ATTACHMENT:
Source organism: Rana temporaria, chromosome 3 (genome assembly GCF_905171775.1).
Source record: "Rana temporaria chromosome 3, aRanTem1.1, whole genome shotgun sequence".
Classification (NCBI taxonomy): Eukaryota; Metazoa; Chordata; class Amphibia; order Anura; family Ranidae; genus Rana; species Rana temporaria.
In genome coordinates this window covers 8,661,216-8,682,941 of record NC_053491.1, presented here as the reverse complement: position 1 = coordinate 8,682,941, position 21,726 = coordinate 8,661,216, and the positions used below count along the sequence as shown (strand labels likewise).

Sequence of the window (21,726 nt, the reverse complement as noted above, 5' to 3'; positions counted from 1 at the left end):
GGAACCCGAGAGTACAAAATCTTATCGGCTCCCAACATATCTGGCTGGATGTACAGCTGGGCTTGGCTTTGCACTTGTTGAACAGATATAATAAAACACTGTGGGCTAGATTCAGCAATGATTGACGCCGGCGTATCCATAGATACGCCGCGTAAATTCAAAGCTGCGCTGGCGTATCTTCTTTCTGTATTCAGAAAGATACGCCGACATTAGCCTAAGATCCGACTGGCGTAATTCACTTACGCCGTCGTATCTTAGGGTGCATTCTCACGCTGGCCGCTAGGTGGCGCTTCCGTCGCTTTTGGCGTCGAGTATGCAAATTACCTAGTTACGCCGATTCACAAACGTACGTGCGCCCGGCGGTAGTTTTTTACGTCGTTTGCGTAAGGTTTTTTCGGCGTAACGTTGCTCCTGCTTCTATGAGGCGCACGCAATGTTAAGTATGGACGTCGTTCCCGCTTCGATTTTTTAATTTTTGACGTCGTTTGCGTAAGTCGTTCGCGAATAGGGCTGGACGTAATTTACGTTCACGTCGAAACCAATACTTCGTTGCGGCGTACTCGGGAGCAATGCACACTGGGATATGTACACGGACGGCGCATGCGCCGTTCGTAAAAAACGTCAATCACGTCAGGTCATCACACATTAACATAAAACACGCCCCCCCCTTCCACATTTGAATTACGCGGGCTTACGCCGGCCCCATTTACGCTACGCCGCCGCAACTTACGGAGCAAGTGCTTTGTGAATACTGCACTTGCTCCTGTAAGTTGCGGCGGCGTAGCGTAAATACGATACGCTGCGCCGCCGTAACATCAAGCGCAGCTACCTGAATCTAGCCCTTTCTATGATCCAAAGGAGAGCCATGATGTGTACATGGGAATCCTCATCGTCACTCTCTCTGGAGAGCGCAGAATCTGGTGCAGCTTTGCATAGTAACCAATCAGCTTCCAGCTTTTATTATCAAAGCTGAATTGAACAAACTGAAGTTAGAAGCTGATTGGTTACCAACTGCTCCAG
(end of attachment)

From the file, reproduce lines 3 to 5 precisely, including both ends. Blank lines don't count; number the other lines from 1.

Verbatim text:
Classification (NCBI taxonomy): Eukaryota; Metazoa; Chordata; class Amphibia; order Anura; family Ranidae; genus Rana; species Rana temporaria.
In genome coordinates this window covers 8,661,216-8,682,941 of record NC_053491.1, presented here as the reverse complement: position 1 = coordinate 8,682,941, position 21,726 = coordinate 8,661,216, and the positions used below count along the sequence as shown (strand labels likewise).

Sequence of the window (21,726 nt, the reverse complement as noted above, 5' to 3'; positions counted from 1 at the left end):